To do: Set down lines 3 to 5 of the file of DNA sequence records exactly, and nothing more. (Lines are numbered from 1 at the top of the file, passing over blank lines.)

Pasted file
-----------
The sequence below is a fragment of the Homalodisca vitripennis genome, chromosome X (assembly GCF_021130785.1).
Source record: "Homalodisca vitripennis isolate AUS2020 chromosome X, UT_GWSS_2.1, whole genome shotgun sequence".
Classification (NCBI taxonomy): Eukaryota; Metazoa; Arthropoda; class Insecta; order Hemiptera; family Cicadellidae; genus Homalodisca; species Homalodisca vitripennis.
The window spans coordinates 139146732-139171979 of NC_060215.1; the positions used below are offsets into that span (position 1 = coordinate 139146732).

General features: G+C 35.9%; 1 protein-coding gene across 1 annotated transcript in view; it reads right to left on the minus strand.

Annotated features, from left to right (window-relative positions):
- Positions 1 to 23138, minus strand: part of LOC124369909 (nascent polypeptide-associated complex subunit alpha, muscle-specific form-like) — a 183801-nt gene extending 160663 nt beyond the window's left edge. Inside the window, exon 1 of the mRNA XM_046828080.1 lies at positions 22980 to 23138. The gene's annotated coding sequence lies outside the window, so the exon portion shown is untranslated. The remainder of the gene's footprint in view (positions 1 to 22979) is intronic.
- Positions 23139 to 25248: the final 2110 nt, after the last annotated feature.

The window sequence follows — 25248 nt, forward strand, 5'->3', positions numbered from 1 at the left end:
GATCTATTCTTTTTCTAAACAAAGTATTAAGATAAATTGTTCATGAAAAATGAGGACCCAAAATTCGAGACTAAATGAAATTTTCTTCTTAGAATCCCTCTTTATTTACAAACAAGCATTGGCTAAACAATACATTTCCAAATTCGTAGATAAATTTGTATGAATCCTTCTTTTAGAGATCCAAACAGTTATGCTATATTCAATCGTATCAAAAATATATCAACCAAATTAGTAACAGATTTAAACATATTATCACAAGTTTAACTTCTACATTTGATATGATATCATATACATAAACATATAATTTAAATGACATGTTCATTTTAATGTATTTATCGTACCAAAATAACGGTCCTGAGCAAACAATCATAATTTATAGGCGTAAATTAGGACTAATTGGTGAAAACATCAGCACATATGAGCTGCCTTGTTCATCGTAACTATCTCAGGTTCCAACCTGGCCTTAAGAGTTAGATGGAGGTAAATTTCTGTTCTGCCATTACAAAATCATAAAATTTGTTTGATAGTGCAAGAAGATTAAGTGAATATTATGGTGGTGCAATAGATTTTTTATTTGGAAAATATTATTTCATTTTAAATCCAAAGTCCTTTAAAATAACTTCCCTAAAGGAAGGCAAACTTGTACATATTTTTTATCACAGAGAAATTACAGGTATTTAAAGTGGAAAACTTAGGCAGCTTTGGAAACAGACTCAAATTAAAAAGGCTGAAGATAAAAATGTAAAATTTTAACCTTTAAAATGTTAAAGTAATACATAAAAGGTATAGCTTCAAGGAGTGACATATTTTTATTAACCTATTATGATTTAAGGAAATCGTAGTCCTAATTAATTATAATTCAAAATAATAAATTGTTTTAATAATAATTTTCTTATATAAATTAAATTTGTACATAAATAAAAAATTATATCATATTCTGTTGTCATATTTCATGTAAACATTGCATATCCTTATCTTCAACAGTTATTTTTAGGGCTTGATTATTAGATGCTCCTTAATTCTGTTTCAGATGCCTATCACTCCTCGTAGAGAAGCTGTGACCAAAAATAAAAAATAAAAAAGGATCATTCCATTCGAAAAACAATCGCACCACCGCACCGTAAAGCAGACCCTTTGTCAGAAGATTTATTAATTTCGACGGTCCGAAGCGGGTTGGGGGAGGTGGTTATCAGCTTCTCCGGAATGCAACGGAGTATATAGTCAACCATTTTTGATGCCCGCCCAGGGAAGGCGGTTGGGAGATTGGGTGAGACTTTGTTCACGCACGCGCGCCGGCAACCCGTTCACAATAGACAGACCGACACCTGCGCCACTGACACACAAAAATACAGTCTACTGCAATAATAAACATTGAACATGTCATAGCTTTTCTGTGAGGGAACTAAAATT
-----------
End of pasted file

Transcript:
Classification (NCBI taxonomy): Eukaryota; Metazoa; Arthropoda; class Insecta; order Hemiptera; family Cicadellidae; genus Homalodisca; species Homalodisca vitripennis.
The window spans coordinates 139146732-139171979 of NC_060215.1; the positions used below are offsets into that span (position 1 = coordinate 139146732).

General features: G+C 35.9%; 1 protein-coding gene across 1 annotated transcript in view; it reads right to left on the minus strand.